Playing music alters the processing of multiple sensory stimuli in the brain

Playing music alters the processing of multiple sensory stimuli in the brain
A segment of the audiovisual speech (left) and music (right) stimulus. © HweeLing Lee/MPI for Biological Cybernetics

(Medical Xpress) -- Over the years pianists develop a particularly acute sense of the temporal correlation between the movements of the piano keys and the sound of the notes played. However, they are no better than non-musicians at assessing the synchronicity of lip movements and speech.

This was discovered by researchers from the Max Planck Institute for Biological Cybernetics in a comparative study on the simultaneous brain processing of stimuli from different senses by musicians and non-musicians. The researchers also used functional magnetic resonance imaging in their study to map the areas of the brain active during this process. According to their findings, in pianists, the perception of asynchronous music and hand movements triggers increased error signals in a circuit involving the , premotor and associative areas of the brain, which is refined by piano practicing. The study shows that our sensorimotor experience influences the way in which the brain temporally links signals from different senses during perception.

In a world full of stimuli which affect all senses, the constantly has to link the impressions we perceive in a way that makes sense. We learn through experience, for example, that the synchronous events that arise in a busy bar setting, such as the of a particular person and the sound of a certain voice, belong together. HweeLing Lee and research group leader Uta Noppeney from the Max Planck Institute for in Tübingen study how the brain integrates stimuli from several senses and how the circuits in the brain change as a result of learning. In their latest study, they examined how well 18 amateur pianists were able to perceive the temporal coincidence between finger movements on the piano keys and a piece of piano music and between lip movements and spoken sentences as compared with 19 non-musicians. “For this study, we availed of the fact that the pianists specifically train in an activity, in which several sensory stimuli, that is visual and auditory information, movement and the striking of the piano keys, have to be connected,” explains Uta Noppeney.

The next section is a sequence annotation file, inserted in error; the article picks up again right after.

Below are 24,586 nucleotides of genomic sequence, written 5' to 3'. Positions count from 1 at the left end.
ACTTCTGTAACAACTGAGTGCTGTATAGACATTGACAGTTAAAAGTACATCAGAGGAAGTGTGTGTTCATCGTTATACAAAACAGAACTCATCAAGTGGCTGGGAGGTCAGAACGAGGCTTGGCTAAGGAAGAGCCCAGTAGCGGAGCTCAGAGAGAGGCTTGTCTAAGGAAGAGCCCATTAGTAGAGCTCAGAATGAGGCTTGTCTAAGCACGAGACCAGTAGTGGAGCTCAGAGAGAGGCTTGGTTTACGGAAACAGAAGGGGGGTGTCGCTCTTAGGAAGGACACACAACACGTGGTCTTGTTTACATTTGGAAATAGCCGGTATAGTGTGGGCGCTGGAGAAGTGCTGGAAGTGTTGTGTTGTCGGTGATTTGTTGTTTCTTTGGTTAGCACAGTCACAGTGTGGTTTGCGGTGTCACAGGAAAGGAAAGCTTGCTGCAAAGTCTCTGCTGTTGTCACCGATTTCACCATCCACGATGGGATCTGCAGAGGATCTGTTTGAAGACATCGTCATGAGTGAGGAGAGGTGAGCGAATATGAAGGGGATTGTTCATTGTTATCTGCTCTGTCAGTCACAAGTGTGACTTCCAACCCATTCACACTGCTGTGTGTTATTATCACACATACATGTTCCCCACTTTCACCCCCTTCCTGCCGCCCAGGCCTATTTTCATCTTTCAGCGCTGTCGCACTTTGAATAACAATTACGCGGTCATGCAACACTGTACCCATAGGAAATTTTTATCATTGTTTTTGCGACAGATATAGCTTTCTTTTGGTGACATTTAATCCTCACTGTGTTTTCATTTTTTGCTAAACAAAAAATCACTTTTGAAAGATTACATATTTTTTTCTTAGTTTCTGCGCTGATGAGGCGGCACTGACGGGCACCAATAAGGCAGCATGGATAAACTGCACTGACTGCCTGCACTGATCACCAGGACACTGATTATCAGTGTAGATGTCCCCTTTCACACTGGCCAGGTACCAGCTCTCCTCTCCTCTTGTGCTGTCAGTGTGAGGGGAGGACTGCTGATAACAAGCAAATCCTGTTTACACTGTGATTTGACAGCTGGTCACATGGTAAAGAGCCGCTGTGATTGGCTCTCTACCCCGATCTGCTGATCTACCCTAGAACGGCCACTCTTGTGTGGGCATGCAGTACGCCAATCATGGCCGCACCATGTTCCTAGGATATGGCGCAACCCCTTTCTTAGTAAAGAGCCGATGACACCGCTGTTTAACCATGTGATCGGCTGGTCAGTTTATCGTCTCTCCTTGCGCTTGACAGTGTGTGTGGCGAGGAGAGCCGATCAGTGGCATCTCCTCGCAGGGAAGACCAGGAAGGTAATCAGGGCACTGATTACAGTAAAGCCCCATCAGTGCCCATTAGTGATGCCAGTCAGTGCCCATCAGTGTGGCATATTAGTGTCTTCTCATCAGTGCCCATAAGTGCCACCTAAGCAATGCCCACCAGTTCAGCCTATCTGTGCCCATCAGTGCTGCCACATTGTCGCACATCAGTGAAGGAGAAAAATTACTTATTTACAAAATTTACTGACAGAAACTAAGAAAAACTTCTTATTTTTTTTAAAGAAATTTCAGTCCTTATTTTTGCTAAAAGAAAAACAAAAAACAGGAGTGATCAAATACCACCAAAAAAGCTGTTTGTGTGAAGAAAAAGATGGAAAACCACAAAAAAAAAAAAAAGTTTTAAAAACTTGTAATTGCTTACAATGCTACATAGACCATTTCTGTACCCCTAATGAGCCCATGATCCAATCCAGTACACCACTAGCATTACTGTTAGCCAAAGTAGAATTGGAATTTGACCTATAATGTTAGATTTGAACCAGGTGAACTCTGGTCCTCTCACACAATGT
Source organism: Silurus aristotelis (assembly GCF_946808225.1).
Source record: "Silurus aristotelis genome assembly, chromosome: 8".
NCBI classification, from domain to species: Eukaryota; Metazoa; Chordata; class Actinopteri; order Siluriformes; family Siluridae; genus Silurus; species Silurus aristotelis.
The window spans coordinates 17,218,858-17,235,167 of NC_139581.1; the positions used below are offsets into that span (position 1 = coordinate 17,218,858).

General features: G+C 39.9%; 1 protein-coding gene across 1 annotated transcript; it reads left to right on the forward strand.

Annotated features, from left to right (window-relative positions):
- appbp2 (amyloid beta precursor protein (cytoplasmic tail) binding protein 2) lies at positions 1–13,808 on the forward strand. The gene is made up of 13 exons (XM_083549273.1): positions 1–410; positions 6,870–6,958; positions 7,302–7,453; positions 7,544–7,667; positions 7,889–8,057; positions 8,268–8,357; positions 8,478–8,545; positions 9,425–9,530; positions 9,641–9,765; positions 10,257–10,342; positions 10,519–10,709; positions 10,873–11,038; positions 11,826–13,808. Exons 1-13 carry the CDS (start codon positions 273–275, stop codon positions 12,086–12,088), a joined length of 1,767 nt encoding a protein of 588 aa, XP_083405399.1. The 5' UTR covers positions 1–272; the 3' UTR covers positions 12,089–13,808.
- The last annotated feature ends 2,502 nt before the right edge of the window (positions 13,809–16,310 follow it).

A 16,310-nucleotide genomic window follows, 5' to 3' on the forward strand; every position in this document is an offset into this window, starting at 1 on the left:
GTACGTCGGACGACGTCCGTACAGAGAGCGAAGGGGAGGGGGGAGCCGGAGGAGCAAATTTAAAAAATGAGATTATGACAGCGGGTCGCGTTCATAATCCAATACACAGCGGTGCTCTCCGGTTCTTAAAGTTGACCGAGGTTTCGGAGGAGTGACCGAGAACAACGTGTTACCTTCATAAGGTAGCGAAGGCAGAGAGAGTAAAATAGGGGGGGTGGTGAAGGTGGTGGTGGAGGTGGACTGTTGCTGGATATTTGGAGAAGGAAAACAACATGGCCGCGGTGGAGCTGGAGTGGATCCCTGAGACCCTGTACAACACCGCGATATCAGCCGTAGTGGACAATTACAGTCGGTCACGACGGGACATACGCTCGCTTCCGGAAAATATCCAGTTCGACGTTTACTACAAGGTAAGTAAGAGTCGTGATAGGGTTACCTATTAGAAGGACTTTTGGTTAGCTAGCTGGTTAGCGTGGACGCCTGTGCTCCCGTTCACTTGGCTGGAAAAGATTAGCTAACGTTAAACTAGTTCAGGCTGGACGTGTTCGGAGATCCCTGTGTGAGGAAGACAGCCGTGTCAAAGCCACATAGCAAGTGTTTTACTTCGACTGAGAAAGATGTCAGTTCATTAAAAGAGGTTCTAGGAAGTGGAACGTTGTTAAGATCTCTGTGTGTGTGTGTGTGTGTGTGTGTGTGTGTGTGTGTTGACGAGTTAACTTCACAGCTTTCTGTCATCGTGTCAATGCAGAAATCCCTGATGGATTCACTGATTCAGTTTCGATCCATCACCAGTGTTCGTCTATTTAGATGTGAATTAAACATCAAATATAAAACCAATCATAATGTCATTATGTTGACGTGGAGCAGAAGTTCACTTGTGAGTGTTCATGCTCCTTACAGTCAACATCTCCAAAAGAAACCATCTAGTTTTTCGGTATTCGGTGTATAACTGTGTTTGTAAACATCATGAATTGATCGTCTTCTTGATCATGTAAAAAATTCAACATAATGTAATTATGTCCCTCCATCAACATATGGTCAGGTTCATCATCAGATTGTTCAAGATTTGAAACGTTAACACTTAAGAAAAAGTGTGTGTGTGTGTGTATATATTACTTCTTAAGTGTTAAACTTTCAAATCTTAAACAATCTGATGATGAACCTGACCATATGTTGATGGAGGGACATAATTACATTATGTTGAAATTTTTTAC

During the experiment, the finger or mouth movements were advanced or delayed in relation to the sounds heard at intervals of up to 360 milliseconds. The study participants were requested to specify when asked whether the events were synchronous or asynchronous. Using the same film and sound material and the same participants, the experiments were then repeated using (fMRI). In this case, the subjects remained passive and the machine recorded the areas of the brain that became active during the automatic perception of the synchronous and asynchronous signals.

The experiments revealed that the pianists were significantly more accurate than the non-musicians in assessing whether the finger movements on the piano and the sounds heard coincided temporally or not. “The window for the temporal integration of the stimuli in the pianists is clearly narrower than in non-musicians,” says HweeLing Lee. However, the same differences were not observed in the experiments involving spoken sentences and lip movements – both groups recorded similar performances here. In principle, asynchronicity in language and music activates the same areas in the brain. However, the fMRI scans showed that, in the experiment with the pianists, asynchronous music triggered a stronger signal in a circuit involving the left cerebellum, a premotor and associative region in the cerebral cortex than in the non-musicians.